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Lao Ban Zhang- The King of Puerh

by on August 1st, 2014

Recently we added a 2006 Autumn Lao Ban Zhang Puerh to the website, at £180 this is one of the most expensive teas we have ever sold and the price might come as a shock to those who are unfamiliar to the Puerh market. So why is this particular tea so expensive?

The Puerh market in general is experiencing a prolonged boom, prices are doubling year on year and there is no sign of this slowing down. As well as being drunk, Puerh is also collected, collectors will often store their teas for years whilst the value increases and then sell them on at great profit. Lao Ban Zhang teas are THE most sought after teas with drinkers and collectors alike and have maintained the title of the ‘King of Puerh’ for the last decade or so.

Lao Ban Zhang is a small, remote village sitting at about 1700m up Bulang Mountain. Though the village has been producing Puerh tea for hundreds of years, it is only in the last half century or so that the tea has gained in popularity and it is only in the last decade that the tea has become so valuable. At the end of the nineties LBZ mao cha (unfinished leaves) sold for about $1 per kilo , these days a buyer would struggle to purchase a kilo of pure LBZ mao cha for less than $800. The tea is considered to be the most delicious and ‘energising’ of all Puerh, but there are also other reasons behind the colossal price tag.

In the 1950s Lao Ban Zhang Puerh was selected as a tribute tea for Chairman Mao Zedong, this immediately brought notoriety to the village. Since that time LBZ Puerh was coveted by any serious Puerh collector (or drinker). However, prices really began to explode after 2007 when the Chen Sheng Tea Factory signed a contract with the majority of the farmers and became the major buyer of the tea. This meant that the factory had control of the market and were able to set the prices (A small minority of the tea is still sold to outside buyers). Furthermore, collecting Puerh is a major status symbol in China, so as the middle classes get richer more and more people want in on the action, so there is now a huge demand for LBZ Puerh but a very limited supply.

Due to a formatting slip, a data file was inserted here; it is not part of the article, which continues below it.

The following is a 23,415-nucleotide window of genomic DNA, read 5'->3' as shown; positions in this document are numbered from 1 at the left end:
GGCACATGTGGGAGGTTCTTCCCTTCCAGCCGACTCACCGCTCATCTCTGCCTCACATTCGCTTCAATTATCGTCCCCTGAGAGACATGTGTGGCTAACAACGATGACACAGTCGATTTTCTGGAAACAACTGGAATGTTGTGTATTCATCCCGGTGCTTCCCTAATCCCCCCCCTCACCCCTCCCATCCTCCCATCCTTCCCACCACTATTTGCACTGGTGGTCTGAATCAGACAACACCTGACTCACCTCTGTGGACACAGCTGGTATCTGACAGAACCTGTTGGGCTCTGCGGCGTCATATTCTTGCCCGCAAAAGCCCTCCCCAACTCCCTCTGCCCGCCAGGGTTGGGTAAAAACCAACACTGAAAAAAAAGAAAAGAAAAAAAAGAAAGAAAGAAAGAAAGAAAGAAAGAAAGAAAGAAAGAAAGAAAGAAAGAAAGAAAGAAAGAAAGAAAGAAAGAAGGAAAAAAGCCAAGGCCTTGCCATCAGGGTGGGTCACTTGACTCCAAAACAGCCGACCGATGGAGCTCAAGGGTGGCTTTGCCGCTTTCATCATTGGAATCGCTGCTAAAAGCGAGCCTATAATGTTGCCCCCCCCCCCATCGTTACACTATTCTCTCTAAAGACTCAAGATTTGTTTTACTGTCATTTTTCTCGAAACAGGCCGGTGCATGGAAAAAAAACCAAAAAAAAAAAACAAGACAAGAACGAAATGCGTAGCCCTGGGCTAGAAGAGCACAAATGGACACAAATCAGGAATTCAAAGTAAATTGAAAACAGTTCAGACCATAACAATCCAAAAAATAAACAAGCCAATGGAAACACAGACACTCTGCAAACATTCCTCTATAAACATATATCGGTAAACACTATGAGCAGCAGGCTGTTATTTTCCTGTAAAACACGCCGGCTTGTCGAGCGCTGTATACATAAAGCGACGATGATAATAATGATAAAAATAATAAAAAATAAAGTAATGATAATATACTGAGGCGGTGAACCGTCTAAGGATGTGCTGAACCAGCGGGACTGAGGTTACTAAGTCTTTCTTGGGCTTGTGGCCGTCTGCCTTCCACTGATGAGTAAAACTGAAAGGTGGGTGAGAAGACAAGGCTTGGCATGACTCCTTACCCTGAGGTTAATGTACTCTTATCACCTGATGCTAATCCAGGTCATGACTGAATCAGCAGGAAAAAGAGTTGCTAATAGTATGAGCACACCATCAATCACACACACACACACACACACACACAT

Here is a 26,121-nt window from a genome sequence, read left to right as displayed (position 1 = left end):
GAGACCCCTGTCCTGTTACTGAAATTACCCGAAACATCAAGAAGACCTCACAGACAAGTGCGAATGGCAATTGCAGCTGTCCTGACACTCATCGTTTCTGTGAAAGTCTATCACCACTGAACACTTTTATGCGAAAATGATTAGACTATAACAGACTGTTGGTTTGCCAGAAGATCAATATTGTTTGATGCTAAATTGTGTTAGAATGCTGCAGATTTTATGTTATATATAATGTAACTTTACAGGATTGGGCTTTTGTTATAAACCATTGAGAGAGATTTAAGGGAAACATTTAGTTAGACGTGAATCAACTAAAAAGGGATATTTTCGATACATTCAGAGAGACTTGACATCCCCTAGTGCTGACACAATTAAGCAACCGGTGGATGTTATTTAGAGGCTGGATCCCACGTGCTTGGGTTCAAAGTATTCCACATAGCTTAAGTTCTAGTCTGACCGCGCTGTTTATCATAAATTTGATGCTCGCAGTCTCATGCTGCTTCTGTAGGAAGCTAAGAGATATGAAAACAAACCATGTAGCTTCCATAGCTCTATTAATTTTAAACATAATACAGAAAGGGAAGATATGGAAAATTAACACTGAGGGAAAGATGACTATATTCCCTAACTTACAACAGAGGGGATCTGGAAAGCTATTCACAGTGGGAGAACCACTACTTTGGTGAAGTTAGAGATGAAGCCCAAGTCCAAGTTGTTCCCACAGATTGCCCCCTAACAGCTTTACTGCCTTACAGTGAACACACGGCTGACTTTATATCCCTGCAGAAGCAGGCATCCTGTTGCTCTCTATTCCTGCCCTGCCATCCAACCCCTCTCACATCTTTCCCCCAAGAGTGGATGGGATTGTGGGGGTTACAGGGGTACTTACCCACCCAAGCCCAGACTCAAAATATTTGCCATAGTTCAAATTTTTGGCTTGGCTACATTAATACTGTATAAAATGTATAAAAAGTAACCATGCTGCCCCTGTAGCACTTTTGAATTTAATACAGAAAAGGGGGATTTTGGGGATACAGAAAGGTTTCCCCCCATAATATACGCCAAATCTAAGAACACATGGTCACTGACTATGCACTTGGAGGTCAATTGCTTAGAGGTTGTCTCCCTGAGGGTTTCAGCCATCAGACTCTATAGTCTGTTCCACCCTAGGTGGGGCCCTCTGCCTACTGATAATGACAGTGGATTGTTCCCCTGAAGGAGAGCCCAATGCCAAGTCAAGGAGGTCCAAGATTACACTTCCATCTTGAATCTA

This has of course, led to problems. Fake LBZ teas are extremely common in Chinese tea shops; many factories use a very small percentage of LBZ material and blend it with other teas, but call it a LBZ. Some factories don’t bother using any LBZ material at all (making is extremely important to only buy from a trusted seller). LBZ village has also had to employ 20 guards to prevent people smuggling non LBZ leaves into the village to be processed and sold as the real deal.

We have been lucky enough to acquire 14 cakes of 100% Lao Ban Zhang Puerh. This particular tea was made by members of the Mengku factory who made an expedition to LBZ to collect leaves. This is a beautiful tea to drink, but also a fantastic investment piece, lay it down for a few years and watch its value go up and up.

  1. tealovermojca says:


    Interesting, though is the price really proportionate with the quality or is it rather blown up by the various other factors of rarity etc. I love great tea and spend substantial amounts on having an excellent cuppa (many of them actually), but at some point it seems the quality and price go out of sync here. 

    And, as with any investment, I guess its value can go up or down.